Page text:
Finally Germany’s women have made it and the rule of men has been overcome. At least that was the message of the new gender-quota law, which was passed in Germany in March and is now being implemented. The new law requires over 100 listed companies, including Volkswagen, BMW and Daimler, to give 30 per cent of supervisory-board seats to women from the beginning of next year. Another 3,500 companies are to introduce their own flexible ‘self-imposed’ quotas, and will be obliged to report on their progress from September.
When the law was debated in March, parliament seemed to be enthusiastically celebrating itself and the law. Family minister Manuela Schwesig spoke of a ‘new culture’ in Germany, and justice minister Heiko Maas called the quota ‘the greatest contribution to gender equality since women got the vote’. Schwesig’s special thanks went to a lobby group called FidAR, whose chairwoman, Monika Schulz-Strelow, was sitting in the audience. She had been awarded the Order of Merit (Bundesverdienstkreuz) of the Federal Republic of Germany for her ‘tireless struggle for equality of opportunity for women’.
It is not often that individuals receive such honours. But what makes it stranger still is that the ‘equality of opportunity’ FidAR fought for is limited to a very small group of middle- and upper-class women. According to a study by the German Institute for Economic Research (DIW), the quota will catapult around 200 well-off women into supervisory-board positions. That’s not exactly mind-boggling change, and a law that privileges such a small group smacks of lobbyism. However, whenever we talk about opportunities for women, normal standards of judgement don’t seem to apply.
Nonetheless, it wouldn´t be right to see this law merely as the result of a clever lobbying campaign. This quota combines interests which reach far beyond the influence of small groups such as FidAR. It would never have met such widespread approval in parliament if it didn’t capture the spirit of our times. (Even the opposition parties wanted the quota – the Green Party pushing for a 40 per cent quota and the Left Party for a 50 per cent quota.)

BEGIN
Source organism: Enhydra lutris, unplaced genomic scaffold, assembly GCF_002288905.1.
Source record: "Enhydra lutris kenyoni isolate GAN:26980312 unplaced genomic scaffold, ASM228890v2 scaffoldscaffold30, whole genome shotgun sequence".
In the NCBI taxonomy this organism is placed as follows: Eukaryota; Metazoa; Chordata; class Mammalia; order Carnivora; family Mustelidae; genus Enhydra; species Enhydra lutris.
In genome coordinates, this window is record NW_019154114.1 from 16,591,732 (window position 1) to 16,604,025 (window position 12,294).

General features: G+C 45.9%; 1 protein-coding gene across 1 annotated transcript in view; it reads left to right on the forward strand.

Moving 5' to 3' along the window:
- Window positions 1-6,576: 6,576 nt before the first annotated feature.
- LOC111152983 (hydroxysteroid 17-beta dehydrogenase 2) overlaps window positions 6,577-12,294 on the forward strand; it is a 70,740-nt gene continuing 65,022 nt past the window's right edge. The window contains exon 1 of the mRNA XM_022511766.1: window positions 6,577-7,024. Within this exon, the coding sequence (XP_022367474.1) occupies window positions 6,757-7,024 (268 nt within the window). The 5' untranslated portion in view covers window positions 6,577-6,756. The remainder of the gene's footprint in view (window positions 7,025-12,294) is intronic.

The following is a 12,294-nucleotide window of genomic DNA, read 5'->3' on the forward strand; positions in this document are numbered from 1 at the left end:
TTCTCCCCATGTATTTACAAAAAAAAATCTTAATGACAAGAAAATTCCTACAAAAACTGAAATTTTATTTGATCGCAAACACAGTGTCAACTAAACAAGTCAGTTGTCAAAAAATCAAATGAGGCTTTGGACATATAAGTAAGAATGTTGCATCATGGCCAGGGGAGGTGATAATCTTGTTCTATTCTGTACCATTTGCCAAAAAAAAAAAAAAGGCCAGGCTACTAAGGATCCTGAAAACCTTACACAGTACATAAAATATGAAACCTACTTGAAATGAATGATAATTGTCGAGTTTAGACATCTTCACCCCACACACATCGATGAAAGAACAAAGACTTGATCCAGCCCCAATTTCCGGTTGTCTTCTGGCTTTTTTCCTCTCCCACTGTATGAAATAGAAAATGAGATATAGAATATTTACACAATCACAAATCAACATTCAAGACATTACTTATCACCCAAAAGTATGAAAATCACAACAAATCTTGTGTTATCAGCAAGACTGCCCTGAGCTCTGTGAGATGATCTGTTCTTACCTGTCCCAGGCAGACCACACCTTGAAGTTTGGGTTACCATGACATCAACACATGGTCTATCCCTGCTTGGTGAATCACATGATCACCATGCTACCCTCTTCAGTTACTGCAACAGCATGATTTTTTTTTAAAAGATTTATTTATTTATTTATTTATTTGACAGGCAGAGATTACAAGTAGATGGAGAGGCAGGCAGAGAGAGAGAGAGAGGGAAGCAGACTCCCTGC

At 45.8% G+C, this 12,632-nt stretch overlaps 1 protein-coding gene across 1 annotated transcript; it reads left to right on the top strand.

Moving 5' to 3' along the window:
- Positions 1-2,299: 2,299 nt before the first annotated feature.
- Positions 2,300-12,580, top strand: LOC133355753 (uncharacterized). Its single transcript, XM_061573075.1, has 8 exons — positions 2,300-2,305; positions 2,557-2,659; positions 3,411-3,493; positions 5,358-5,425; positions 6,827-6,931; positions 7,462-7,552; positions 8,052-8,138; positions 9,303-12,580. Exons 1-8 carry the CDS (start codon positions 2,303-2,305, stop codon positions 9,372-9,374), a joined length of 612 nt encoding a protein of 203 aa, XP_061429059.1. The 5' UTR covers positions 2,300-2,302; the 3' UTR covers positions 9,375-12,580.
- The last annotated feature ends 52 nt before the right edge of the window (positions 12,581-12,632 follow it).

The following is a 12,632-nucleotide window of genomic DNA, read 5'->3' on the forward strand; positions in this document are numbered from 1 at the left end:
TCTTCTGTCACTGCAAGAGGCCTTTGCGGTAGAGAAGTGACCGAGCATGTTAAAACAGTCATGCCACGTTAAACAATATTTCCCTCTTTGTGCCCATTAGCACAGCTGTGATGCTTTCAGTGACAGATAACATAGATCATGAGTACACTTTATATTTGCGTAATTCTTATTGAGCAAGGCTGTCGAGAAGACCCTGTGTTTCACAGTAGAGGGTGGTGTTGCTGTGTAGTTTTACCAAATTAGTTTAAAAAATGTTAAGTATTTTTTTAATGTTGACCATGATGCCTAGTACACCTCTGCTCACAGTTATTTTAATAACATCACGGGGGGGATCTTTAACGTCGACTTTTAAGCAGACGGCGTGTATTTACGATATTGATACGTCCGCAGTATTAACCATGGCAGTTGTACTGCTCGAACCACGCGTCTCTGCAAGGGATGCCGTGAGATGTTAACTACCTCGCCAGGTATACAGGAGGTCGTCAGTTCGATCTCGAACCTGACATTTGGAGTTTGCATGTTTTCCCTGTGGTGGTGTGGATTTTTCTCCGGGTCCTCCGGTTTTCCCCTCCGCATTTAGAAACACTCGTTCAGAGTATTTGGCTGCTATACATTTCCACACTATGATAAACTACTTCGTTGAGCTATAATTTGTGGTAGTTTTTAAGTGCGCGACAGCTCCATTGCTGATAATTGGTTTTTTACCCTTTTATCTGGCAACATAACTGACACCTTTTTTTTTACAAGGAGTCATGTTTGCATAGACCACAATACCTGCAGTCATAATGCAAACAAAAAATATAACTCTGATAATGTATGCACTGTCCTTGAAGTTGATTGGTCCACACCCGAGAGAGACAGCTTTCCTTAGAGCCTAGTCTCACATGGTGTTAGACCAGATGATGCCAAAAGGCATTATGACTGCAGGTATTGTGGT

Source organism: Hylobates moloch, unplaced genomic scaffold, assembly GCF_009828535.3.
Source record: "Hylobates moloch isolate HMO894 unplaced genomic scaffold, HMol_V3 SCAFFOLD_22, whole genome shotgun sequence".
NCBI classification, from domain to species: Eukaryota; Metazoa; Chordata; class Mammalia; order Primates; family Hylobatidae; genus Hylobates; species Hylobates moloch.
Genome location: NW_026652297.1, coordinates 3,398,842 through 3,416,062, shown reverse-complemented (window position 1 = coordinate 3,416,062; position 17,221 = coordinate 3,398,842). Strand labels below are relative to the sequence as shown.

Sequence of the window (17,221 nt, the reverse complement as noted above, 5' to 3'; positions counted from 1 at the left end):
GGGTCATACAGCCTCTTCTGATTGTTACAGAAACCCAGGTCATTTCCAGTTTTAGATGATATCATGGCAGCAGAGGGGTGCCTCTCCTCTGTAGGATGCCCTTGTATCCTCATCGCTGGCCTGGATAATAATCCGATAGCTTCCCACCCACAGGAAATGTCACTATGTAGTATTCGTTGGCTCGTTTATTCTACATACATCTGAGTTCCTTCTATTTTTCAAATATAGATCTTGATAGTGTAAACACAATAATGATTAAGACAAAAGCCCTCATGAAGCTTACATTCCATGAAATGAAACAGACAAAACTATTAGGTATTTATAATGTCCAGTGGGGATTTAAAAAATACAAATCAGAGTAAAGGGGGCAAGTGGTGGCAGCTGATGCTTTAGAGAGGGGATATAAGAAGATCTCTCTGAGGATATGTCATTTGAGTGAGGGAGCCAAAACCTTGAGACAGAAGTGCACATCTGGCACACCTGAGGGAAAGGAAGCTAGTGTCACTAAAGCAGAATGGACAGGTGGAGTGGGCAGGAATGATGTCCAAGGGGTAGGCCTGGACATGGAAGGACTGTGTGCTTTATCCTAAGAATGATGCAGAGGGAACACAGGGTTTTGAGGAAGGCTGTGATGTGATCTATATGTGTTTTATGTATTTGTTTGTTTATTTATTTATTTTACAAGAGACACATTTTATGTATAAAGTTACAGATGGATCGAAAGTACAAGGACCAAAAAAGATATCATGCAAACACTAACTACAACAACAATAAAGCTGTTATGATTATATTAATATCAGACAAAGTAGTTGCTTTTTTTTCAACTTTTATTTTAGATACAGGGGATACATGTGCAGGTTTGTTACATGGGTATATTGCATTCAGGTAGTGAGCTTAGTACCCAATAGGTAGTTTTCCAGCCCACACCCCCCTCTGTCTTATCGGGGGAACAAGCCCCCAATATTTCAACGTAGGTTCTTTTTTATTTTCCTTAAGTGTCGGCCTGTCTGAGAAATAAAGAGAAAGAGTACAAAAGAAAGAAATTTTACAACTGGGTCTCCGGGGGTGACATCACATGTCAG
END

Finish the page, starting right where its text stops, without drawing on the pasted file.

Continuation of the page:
As the debate showed, this law offers politicians an opportunity to be seen promoting equality for women – a winning ticket these days. The quota allows politicians to present themselves as capable of taking action, while not having to counter much opposition. After all, who would support gender discrimination?
Parliament’s enthusiasm was not shared by the general public. This is hardly surprising. Not just because the law benefits only a few, but also because there never was a broad movement demanding the quota. This law was not preceded by demonstrations, marches or calls for civil disobedience (as women’s suffrage had been). It was the pet project of a very small group of functionaries.
Nonetheless, it would be wrong to say that there is no sympathy for this law. For quite pragmatic reasons, many young professional women support it. They see it as addressing a real problem. According to statistics, German women still earn 22 per cent less than men and are underrepresented in top management positions. A survey commissioned by the Ministry of Justice in January states that only 18.4 per cent of all supervisory-board positions are held by women. The quota is therefore seen by many (especially younger women) as the fastest and most effective way of ensuring more equality.